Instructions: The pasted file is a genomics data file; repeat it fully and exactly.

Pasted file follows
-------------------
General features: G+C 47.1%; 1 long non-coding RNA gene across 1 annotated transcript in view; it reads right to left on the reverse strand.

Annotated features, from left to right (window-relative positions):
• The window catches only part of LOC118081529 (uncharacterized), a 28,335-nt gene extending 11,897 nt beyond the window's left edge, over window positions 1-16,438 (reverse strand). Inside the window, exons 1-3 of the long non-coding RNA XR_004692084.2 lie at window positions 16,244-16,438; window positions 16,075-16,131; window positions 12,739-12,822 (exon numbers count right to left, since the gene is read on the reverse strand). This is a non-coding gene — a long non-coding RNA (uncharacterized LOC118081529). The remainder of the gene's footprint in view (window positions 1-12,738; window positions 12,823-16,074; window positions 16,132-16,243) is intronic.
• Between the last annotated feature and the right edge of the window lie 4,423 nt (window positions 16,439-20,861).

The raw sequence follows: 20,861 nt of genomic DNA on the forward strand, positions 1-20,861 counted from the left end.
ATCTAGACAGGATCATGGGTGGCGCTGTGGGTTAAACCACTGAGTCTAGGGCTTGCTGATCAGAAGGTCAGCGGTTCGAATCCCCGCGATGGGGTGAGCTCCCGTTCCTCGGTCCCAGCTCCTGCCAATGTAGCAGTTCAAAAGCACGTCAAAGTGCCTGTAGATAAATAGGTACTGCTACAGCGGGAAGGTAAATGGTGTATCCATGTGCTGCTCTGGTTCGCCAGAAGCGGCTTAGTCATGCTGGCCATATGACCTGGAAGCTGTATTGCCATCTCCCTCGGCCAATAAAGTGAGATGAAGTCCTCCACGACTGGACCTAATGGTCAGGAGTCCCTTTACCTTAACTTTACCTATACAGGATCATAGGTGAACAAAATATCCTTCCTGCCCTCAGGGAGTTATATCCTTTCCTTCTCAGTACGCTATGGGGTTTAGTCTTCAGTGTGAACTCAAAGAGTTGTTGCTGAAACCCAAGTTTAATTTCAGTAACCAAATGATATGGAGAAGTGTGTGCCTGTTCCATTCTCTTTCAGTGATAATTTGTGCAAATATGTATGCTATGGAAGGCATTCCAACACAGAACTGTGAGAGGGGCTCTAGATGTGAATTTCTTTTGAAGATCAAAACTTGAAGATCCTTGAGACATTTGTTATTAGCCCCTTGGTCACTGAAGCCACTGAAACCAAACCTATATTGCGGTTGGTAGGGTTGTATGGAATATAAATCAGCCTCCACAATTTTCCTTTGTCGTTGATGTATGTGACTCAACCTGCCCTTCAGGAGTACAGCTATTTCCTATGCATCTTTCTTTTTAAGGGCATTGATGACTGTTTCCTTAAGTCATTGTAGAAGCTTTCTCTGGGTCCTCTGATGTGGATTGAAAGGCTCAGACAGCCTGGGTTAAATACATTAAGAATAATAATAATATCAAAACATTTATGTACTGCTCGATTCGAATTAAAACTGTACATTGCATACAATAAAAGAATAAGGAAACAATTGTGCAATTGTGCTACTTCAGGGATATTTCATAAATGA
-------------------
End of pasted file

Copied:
General features: G+C 47.1%; 1 long non-coding RNA gene across 1 annotated transcript in view; it reads right to left on the reverse strand.

Annotated features, from left to right (window-relative positions):
• The window catches only part of LOC118081529 (uncharacterized), a 28,335-nt gene extending 11,897 nt beyond the window's left edge, over window positions 1-16,438 (reverse strand). Inside the window, exons 1-3 of the long non-coding RNA XR_004692084.2 lie at window positions 16,244-16,438; window positions 16,075-16,131; window positions 12,739-12,822 (exon numbers count right to left, since the gene is read on the reverse strand). This is a non-coding gene — a long non-coding RNA (uncharacterized LOC118081529). The remainder of the gene's footprint in view (window positions 1-12,738; window positions 12,823-16,074; window positions 16,132-16,243) is intronic.
• Between the last annotated feature and the right edge of the window lie 4,423 nt (window positions 16,439-20,861).

The raw sequence follows: 20,861 nt of genomic DNA on the forward strand, positions 1-20,861 counted from the left end.
ATCTAGACAGGATCATGGGTGGCGCTGTGGGTTAAACCACTGAGTCTAGGGCTTGCTGATCAGAAGGTCAGCGGTTCGAATCCCCGCGATGGGGTGAGCTCCCGTTCCTCGGTCCCAGCTCCTGCCAATGTAGCAGTTCAAAAGCACGTCAAAGTGCCTGTAGATAAATAGGTACTGCTACAGCGGGAAGGTAAATGGTGTATCCATGTGCTGCTCTGGTTCGCCAGAAGCGGCTTAGTCATGCTGGCCATATGACCTGGAAGCTGTATTGCCATCTCCCTCGGCCAATAAAGTGAGATGAAGTCCTCCACGACTGGACCTAATGGTCAGGAGTCCCTTTACCTTAACTTTACCTATACAGGATCATAGGTGAACAAAATATCCTTCCTGCCCTCAGGGAGTTATATCCTTTCCTTCTCAGTACGCTATGGGGTTTAGTCTTCAGTGTGAACTCAAAGAGTTGTTGCTGAAACCCAAGTTTAATTTCAGTAACCAAATGATATGGAGAAGTGTGTGCCTGTTCCATTCTCTTTCAGTGATAATTTGTGCAAATATGTATGCTATGGAAGGCATTCCAACACAGAACTGTGAGAGGGGCTCTAGATGTGAATTTCTTTTGAAGATCAAAACTTGAAGATCCTTGAGACATTTGTTATTAGCCCCTTGGTCACTGAAGCCACTGAAACCAAACCTATATTGCGGTTGGTAGGGTTGTATGGAATATAAATCAGCCTCCACAATTTTCCTTTGTCGTTGATGTATGTGACTCAACCTGCCCTTCAGGAGTACAGCTATTTCCTATGCATCTTTCTTTTTAAGGGCATTGATGACTGTTTCCTTAAGTCATTGTAGAAGCTTTCTCTGGGTCCTCTGATGTGGATTGAAAGGCTCAGACAGCCTGGGTTAAATACATTAAGAATAATAATAATATCAAAACATTTATGTACTGCTCGATTCGAATTAAAACTGTACATTGCATACAATAAAAGAATAAGGAAACAATTGTGCAATTGTGCTACTTCAGGGATATTTCATAAATGA